Looking forward to this broadcast as I think it will be nice and gratifying.
"Stumbling" (which I still contend ought to be our national anthem until we learn some collective sense) composed in 1922 by one Zez Confrey. Performed by Eteri Andjaparidze who hails from the Republic of Georgia.
"Everybody Two Step" published one hundred years ago and recorded in 1912 by pianist Mike Bernard.
"Mr. Gallagher & Mr. Shean", a major vaudevillian hit from 1922. Al Shean (whose given surname was Schoenberg) was the uncle of the four Marx Brothers. this routine is loaded with amazing quips.
"Farewell Blues" recorded in 1922 by Friar's Society Orchestra, also known as the New Orleans Rhythm Kings. They were the next step after the Original Dixieland Jazz Band; both groups strongly influenced an entire generation of hot jazz players including Bix Beiderbecke.
"Boo Hoo Hoo", a record waxed in 1922 by Husk O'Hare's Super Orchestra of Chicago. The leader's name is a play on words, for a herd of hares is called a "husk".
"Birmingham Blues" was one of the first records ever made by Fats Waller, who was around eighteen years old when he cut this piano solo in 1922.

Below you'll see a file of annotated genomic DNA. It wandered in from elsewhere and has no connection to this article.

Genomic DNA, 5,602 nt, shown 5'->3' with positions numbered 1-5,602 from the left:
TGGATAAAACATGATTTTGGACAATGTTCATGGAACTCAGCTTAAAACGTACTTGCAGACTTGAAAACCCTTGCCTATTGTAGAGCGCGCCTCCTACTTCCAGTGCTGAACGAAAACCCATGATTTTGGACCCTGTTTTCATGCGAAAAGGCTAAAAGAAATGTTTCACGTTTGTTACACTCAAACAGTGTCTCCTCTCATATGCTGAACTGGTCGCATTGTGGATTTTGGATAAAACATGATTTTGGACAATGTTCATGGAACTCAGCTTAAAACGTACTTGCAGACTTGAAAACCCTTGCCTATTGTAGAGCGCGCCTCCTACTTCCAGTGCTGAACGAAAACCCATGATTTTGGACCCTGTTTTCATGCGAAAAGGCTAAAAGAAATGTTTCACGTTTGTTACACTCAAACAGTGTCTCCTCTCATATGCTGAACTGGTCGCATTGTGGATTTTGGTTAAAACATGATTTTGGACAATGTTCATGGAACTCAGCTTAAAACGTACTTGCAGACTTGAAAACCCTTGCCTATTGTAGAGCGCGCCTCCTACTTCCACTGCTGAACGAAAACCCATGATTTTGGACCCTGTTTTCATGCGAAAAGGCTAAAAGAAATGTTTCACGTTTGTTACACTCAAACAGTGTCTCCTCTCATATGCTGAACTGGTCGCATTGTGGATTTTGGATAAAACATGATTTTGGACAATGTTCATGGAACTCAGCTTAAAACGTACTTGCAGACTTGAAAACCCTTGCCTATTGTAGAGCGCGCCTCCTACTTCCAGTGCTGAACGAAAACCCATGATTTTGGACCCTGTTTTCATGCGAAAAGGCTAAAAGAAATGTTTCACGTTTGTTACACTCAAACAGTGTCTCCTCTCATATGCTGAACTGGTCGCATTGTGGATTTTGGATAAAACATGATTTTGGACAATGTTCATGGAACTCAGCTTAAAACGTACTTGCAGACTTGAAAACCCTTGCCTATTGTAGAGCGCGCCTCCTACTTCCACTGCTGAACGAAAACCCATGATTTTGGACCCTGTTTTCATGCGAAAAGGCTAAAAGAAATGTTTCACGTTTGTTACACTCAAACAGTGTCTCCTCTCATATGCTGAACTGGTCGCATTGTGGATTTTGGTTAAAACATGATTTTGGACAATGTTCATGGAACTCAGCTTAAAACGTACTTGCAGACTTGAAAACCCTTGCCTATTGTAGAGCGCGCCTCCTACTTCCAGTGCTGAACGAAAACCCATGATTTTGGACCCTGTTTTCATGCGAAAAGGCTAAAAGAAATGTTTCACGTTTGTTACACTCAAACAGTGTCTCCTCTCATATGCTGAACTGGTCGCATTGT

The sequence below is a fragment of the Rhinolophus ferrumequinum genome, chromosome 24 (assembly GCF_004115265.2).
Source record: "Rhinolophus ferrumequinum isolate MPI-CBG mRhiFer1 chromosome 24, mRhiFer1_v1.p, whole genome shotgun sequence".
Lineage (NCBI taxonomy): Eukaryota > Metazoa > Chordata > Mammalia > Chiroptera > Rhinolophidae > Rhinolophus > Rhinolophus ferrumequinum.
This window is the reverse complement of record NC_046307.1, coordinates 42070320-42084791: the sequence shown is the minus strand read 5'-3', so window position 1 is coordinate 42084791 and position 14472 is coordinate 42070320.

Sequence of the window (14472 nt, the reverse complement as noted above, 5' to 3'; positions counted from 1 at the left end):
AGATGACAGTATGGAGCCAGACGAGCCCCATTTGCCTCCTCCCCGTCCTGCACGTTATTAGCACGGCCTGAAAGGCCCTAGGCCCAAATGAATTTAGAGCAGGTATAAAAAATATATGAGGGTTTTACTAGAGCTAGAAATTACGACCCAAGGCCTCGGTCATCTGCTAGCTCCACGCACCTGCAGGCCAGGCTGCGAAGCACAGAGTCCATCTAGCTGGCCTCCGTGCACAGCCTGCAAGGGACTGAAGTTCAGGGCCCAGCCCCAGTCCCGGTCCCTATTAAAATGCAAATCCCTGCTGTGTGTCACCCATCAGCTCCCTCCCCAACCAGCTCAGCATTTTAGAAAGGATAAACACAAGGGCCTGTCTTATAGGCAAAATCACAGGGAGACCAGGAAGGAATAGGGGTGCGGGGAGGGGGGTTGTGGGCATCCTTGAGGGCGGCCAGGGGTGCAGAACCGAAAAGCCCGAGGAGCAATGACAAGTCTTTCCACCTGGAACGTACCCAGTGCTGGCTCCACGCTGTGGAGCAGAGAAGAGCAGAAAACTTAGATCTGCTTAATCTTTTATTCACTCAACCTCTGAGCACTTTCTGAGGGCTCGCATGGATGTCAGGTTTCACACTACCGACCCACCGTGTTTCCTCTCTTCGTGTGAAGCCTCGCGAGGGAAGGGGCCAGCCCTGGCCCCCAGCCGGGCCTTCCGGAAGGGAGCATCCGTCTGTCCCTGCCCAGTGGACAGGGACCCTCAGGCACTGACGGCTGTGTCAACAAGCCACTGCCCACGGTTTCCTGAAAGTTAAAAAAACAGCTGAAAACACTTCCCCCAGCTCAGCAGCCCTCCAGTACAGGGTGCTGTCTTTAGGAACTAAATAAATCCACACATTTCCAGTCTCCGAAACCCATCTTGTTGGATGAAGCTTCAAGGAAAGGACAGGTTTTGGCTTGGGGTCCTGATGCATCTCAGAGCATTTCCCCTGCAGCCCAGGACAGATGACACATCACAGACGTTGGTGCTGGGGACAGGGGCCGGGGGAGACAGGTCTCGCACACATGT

"O Sole Mio" is the old Italian air, popularized by Enrico Caruso who made a record of it in 1916. This disarmingly refined adaptation was played in Paris by pianist Blind John Davis in 1952.
"Tiger Rag" was almost certainly the first record Art Tatum ever made. The year was 1932, and he was about to take New York by storm after traveling east from his home town of Toledo, Ohio with vocalist Adelaide Hall. I think this was a test pressing. Not certain that it was ever released to the public back then.
Also dating from 1932, "Everybody Loves My Baby" features extraordinarily bubbly vocals by the Boswell Sisters backed by Bunny Berigan's Orchestra.
"Bee's Knees" was published in 1922. Pianist Ralph Sutton more or less ran it up the flagpole exactly thirty years later.
Isn't life wonderful?